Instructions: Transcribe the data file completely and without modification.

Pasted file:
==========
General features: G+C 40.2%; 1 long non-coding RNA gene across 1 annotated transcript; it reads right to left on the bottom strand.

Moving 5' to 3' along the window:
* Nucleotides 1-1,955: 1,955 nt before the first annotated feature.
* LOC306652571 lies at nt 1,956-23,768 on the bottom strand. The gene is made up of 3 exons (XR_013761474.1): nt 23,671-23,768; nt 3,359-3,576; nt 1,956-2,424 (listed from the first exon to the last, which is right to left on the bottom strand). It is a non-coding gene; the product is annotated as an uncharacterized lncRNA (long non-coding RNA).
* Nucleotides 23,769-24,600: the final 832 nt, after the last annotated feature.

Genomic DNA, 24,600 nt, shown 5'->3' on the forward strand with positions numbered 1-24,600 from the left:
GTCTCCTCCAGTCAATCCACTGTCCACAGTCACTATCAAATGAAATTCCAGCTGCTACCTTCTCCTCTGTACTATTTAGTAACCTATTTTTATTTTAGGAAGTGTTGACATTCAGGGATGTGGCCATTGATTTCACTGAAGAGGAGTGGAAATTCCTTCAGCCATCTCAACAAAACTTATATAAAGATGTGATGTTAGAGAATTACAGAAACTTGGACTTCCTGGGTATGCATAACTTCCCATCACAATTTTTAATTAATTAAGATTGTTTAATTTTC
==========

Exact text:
General features: G+C 40.2%; 1 long non-coding RNA gene across 1 annotated transcript; it reads right to left on the bottom strand.

Moving 5' to 3' along the window:
* Nucleotides 1-1,955: 1,955 nt before the first annotated feature.
* LOC306652571 lies at nt 1,956-23,768 on the bottom strand. The gene is made up of 3 exons (XR_013761474.1): nt 23,671-23,768; nt 3,359-3,576; nt 1,956-2,424 (listed from the first exon to the last, which is right to left on the bottom strand). It is a non-coding gene; the product is annotated as an uncharacterized lncRNA (long non-coding RNA).
* Nucleotides 23,769-24,600: the final 832 nt, after the last annotated feature.

Genomic DNA, 24,600 nt, shown 5'->3' on the forward strand with positions numbered 1-24,600 from the left:
GTCTCCTCCAGTCAATCCACTGTCCACAGTCACTATCAAATGAAATTCCAGCTGCTACCTTCTCCTCTGTACTATTTAGTAACCTATTTTTATTTTAGGAAGTGTTGACATTCAGGGATGTGGCCATTGATTTCACTGAAGAGGAGTGGAAATTCCTTCAGCCATCTCAACAAAACTTATATAAAGATGTGATGTTAGAGAATTACAGAAACTTGGACTTCCTGGGTATGCATAACTTCCCATCACAATTTTTAATTAATTAAGATTGTTTAATTTTC